HF S HC 41 D Donini, Guido, and Gordon B. Ford, Jr. D I Donner, Fred McGraw. The Early Islamic Conquests. Princeton Studies on the Near East. Princeton UP, Doorninck, F. CC 1 I6. Dorn, Boris Andrievich. DK C3 D6. Dorn, Bernhard. AS A Check other vols for Anushirvan. Dostourian, A. The Chronicle of Matthew of Edessa. Rutger PhD Ann Arbor, Drouin, Edmond A. After the Arab conquest, Cufic script takes over.

Drouin, Edmond. Drouin, Edmond Alphonse.

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Review of L. Catalogue of ancient muslim coins. Journal asiatique. Important for chronology. Fils du ciel, shah. Paris, ???. Droysen, H. Pauli Historia Romana. MGH: Auctorum antiquissimorum. DG P3. Up to the days of Belisarius, Vitigis and Narses. Up to the days of Anastasius and the beginning of Avar raids. Evtropi Breviarivm ab vrbe condita cvm versionibvs graecis et Pavli Landolfiqve additamentis. With parallel Greek translation. Drew, Katherine Fischer. Law codes.

Dubois, J. CJ M Re St. Eloi, with biblio. Dubov, Igor Vasilievich. Finnish series or per, where? Igor tale. Duchesne, Louis. For BN , see Dujcev, Ivan. Nicephorus proceeded to Sofia, Medioevo Bizantino-slavo. Storia e letteratura, , , DR 74 D8. Duket, Timothy Alan. PhD Boston College.

Boston, Dulaurier, Edouard, tr. D R folio. Evacuation of Sirmium dated to the fourth year of Tiberius, i. The Chronographer mentions also the accidental fire which drove the Slavs from Sirmium a year after its capture However, his dates are not absolutely reliable. Dumas, Auguste. Paris D M Dumoulin, Maurice. Vol 1 of The Cambridge Medieval History. Informants are refugees from the Caucasus. Weddings, f. Duplessy, Jean. Cites documents which refer to Arab currency ff. See ESY, ema. Dupraz, Louis.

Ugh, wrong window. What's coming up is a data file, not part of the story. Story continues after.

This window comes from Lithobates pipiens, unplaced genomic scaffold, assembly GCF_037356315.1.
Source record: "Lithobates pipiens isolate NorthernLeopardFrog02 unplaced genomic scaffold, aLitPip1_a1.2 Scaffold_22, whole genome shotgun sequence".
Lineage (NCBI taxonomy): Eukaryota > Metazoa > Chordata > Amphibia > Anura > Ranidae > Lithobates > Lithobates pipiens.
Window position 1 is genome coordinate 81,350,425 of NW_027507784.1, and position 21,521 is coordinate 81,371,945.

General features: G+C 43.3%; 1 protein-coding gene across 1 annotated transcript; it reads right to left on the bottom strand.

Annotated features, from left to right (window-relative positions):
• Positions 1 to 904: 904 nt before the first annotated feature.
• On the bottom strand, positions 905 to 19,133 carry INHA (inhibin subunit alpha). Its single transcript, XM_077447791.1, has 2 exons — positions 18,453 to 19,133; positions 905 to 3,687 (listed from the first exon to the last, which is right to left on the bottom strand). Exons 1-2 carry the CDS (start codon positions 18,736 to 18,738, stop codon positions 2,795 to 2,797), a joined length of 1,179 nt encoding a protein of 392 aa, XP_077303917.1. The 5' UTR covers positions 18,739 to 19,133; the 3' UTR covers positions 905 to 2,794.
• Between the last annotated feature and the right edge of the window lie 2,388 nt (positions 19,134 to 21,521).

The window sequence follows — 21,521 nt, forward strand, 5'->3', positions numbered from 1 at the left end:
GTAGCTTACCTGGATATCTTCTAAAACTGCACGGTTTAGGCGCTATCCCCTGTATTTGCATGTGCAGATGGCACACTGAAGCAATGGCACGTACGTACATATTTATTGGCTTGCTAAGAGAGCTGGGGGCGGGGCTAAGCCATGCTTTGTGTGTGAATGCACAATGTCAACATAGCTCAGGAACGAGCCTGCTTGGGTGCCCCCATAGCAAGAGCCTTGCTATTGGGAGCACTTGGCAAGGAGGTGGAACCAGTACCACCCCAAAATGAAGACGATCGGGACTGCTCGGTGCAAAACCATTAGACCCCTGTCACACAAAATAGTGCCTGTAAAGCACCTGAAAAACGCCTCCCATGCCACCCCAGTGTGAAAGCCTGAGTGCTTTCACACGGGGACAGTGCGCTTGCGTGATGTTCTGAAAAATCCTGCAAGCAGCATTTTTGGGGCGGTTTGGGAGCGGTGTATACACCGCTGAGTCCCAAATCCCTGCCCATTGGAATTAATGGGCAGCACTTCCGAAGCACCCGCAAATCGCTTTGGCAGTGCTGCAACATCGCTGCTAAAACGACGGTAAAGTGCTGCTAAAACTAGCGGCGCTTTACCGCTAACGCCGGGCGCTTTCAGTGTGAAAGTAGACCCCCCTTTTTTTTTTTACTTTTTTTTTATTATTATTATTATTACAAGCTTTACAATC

Pims DC 65 D8. Anything which would explain Fredegar? Important, also Crusade. Duval, Rubens. Offprint from JA. For Syrian chronicles of the Dark Ages. Dvornik, Francis. Eberle, Melchior. Der heilige Bonifatius, Apostel der Deutsche. Augsburg, Pamph HEcclG E. Eck, Alexandre. DK 71 E Have file. Eckhardt, W. DD A Includes edition. Vita Sturmii. PL Translatio SS Marcellini et Petri. See Bondois. Goar for same data. Compare with import of leather for jerkins from Slavic lands. Ekblom, Richard. A Philological Miscellany presented to Eilert Ekwall. PB 5 S7. Includes translation of passage.

Eligius, St. Vita Eligii. The author lived at the court of Dagobert. Eloi by Audoenus. See Dubois. Emin, Nikita Osipovich. Issledovaniia i statii po armianskoi… gg. With translations into Russia of ancient historians. Erbe, Michael. Quelle zur germanischen Bekehrungsgeschichte. BV E DB A Ericsson, K. Espinas, G. Brussels, Vita sancti Severini. MGH AA 1. BR S4 E8. Evagrius Scholasticus. Historia ecclesiastica. Wrote about the period??? Evans, Angela. Oslo, Ewig, Eugen. Wiesbaden, DC 61 E93? Jahrhundert Trierer Zeitschrift. DD T8T8 Incomplete. DC 61 B Die Merowinger und das Imperium.